In January, UFE supported a series of popular education facilitations to build a more equitable city of Everett with Everett's first Justice Summit, led by Allie Rojas, a former UFE training participant and recent collaborator. Guided by the idea “you can’t break a stick in a bundle,” organizers and community members from across backgrounds joined together to discuss shared values and build a framework for “not only coming together, but working together” to build a more just and equitable community and city.
The Summit took place over two sessions in January. The first session focused on building trust and partnership. Participants discussed shared values and the justice work that is already in progress in the city of Everett. This first meeting was a huge success, bringing in a diverse audience and providing a framework for not only coming together, but working together going forward.
Organizers of the summit explained that, "traditionally, power in Everett has been concentrated in the hands of the few with decisions being made to represent the self-interest of a small number of residents. In coming together, we can ensure that the interests, rights, and benefits of a just, diverse, and equitable community are represented in all levels of our city."
The summit continued with a second session the following week on January 22nd, where community members continued to work together to create a shared mission, vision and strategies to change policies and systems to ensure that the interests, rights, and benefits of a just, diverse and equitable community are represented in all levels of the city. Organizations currently involved include the Everett Safe and Welcoming Coalition and One Everett (which includes La Comunidad, Inc., Everett Community Growers, ACLU of MA, and MIRA).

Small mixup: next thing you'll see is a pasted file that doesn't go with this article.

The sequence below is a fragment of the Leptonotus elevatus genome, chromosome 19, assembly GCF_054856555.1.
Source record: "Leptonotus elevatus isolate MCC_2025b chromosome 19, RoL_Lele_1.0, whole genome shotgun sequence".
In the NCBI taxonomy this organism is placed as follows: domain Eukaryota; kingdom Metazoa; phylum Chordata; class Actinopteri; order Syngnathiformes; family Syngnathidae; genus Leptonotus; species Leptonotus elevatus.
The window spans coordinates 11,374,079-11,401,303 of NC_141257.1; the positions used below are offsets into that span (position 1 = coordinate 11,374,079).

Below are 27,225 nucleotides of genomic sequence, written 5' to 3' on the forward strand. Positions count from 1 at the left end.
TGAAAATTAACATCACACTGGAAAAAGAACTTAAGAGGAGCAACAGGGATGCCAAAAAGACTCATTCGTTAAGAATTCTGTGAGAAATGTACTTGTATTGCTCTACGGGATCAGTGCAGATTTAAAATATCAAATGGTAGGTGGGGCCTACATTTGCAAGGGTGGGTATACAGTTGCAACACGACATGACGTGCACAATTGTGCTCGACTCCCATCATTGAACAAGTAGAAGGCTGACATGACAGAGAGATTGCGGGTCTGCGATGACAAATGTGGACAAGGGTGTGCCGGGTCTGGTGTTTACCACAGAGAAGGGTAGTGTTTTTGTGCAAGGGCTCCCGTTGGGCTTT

Allie shared this reflection with UFE after the event: “I’m a queer DACA recipient and an organizer at La Comunidad in Everett, Massachusetts, supporting the Latinx community there. Training with UFE, I learned that we as facilitators have a lot of power to create spaces for dialogue in our community. UFE showed me that we all have so much to learn from each other when we come together with intention. It has made me a much stronger facilitator."
"I organized the One Everett Summit in January 2021, a virtual event modeled on UFE’s training. Twenty-seven people working for economic justice came to share their frustrations about Black, Latinx, immigrant, Indigenous, and other people being left out of decision-making conversations in the city. We built connections and came away with plans — for voter engagement, and to have a group of us attend meetings so people know what's being passed in the local government."